Sheraton Style (1785-1820)

The Sheraton style was especially important and widespread from 1790 to 1820. Today it is known as one of the greatest episodes of the golden age of furniture in England.

Sheraton style cane-backed armchair
Sheraton style cane-backed armchair.

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Who Was Thomas Sheraton.

Thomas Sheraton was born in Stockton-on-Tees in 1751. He never received specialized training to improve his working skills. He taught himself drawing and geometry, and was probably apprenticed to some local cabinet-makers shop. In early life he called himself a mechanic, with little advantages coming from academic education. He moved to London around 1790 when he was forty years old. Throughout his life, religion played an important role in his work.

Thomas Sheraton, portait (1751-1806).

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His major works.

  • The Cabinet Maker’s and Upholterer’s Drawing Book”, was published  by Sheraton in four volumes in 1791, shortly after Hepplewight‘s publication.
  • In 1803 he also completed “The Cabinet Dictionary”.
  • In 1805 he published the first volume of “The Cabinet Maker, Upholsterer and General Artist’s Encyclopaedia”.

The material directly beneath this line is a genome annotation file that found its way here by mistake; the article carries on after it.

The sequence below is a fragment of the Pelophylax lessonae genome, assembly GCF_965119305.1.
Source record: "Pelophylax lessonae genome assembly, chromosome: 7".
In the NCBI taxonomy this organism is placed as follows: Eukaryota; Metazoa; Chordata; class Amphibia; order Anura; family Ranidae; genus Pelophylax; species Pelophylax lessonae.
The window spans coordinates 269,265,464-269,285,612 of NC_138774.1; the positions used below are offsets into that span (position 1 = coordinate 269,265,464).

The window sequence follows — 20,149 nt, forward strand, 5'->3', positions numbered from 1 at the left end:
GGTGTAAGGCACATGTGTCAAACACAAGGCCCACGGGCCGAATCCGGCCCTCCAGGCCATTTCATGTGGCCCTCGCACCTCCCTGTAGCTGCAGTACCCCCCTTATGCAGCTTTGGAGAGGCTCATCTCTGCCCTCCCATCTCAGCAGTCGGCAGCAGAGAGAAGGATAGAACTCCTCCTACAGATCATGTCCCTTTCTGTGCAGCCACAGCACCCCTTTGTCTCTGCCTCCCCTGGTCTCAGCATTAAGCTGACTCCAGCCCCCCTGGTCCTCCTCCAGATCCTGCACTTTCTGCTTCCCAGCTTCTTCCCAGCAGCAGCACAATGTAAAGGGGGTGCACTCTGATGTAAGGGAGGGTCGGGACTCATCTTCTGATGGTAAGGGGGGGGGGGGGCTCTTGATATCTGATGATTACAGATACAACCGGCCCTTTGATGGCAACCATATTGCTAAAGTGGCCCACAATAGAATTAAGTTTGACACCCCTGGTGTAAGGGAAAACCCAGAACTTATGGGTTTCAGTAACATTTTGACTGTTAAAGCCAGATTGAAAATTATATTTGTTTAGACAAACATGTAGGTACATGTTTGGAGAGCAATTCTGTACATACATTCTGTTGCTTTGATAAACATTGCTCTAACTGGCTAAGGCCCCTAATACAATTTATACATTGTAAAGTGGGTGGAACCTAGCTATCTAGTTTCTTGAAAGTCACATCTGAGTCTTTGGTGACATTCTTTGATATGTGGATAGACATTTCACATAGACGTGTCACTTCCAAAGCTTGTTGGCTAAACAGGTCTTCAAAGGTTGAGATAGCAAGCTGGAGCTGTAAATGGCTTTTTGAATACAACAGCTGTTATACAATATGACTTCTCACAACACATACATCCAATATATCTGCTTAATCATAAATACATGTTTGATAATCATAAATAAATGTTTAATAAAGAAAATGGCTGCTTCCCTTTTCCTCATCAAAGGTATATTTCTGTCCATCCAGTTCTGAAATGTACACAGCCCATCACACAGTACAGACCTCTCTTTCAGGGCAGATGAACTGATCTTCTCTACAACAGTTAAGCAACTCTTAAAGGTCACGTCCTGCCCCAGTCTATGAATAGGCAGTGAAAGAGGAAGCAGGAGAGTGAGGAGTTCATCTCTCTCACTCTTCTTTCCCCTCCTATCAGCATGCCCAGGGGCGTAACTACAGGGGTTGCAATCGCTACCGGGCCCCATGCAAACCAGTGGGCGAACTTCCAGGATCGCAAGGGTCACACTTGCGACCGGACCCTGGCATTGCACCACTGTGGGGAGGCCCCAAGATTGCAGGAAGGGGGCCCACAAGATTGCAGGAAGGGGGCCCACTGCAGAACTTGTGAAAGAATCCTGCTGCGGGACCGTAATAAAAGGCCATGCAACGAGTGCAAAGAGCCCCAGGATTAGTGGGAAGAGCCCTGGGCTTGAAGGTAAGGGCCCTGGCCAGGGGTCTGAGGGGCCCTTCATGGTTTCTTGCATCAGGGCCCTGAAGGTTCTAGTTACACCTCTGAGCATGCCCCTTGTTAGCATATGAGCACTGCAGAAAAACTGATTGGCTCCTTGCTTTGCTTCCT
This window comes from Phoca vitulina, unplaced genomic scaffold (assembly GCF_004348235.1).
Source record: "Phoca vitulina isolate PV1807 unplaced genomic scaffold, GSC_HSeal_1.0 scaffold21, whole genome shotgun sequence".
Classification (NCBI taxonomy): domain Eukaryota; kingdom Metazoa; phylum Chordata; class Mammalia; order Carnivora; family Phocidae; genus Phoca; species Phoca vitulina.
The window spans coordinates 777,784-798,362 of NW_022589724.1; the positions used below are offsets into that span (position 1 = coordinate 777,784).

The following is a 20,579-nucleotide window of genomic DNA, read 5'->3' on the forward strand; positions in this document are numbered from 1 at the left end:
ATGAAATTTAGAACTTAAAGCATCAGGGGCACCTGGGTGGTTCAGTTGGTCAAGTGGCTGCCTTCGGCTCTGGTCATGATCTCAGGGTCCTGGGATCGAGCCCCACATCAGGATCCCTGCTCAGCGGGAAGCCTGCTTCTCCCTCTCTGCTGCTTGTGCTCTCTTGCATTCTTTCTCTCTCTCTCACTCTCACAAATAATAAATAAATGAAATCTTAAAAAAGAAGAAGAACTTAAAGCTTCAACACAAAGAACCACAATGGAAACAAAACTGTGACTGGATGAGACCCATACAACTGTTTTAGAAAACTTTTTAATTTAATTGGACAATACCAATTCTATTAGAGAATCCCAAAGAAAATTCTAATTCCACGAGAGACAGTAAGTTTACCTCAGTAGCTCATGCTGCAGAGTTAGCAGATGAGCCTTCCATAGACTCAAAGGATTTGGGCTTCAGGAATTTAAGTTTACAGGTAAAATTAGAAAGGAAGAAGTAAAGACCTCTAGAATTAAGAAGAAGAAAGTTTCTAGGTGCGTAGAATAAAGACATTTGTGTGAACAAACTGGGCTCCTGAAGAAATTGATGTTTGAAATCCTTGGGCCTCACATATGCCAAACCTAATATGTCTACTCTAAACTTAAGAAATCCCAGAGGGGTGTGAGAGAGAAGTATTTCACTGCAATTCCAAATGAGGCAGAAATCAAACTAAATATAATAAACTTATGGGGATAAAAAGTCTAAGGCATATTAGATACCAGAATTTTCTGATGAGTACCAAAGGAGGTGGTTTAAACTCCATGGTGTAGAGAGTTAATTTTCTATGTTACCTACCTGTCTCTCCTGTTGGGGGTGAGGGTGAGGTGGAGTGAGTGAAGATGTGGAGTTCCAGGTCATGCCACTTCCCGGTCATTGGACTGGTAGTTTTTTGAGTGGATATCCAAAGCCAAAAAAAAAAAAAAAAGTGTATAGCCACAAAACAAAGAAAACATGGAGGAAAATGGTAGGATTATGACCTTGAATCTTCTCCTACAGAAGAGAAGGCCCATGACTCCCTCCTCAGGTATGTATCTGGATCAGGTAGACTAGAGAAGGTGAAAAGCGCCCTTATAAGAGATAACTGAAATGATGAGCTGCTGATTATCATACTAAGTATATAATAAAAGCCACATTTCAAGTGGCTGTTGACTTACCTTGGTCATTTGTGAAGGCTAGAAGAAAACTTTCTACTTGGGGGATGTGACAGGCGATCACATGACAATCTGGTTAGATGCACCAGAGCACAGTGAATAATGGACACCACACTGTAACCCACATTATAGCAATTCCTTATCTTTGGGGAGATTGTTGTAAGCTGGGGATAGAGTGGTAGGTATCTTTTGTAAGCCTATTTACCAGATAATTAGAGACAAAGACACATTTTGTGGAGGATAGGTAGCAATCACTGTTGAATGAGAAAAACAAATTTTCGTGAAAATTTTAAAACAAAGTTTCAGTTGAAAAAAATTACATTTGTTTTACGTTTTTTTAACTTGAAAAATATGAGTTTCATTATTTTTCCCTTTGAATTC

He is considered one of the “big three” English furniture makers of the 18th century, along with Thomas Chippendale and George Hepplewhite.

The Cabinet Maker's and Upholterer's Drawing Book's cover.
The Cabinet Maker’s and Upholterer’s Drawing Book’s cover.

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About Sheraton style.

Sheraton furniture featured contrasting veneers and inlays. Dealing with woods, his favourite types for the decorations were: tulipwood, birch, ash, and rosewood. For the base, satinwood was his favourite, along with mahogany, beech and walnut. His way of working can be recognised by:

  • Rectangular and rectilinear frames, in contrast with Heppelwhite‘s;
  • Sheraton pieces usually have straight, tapered, legs;
  • Motifs such as: urns, rosettes and flowers;
  • Japanned motifs.
Sheraton style desk.
Sheraton style desk.
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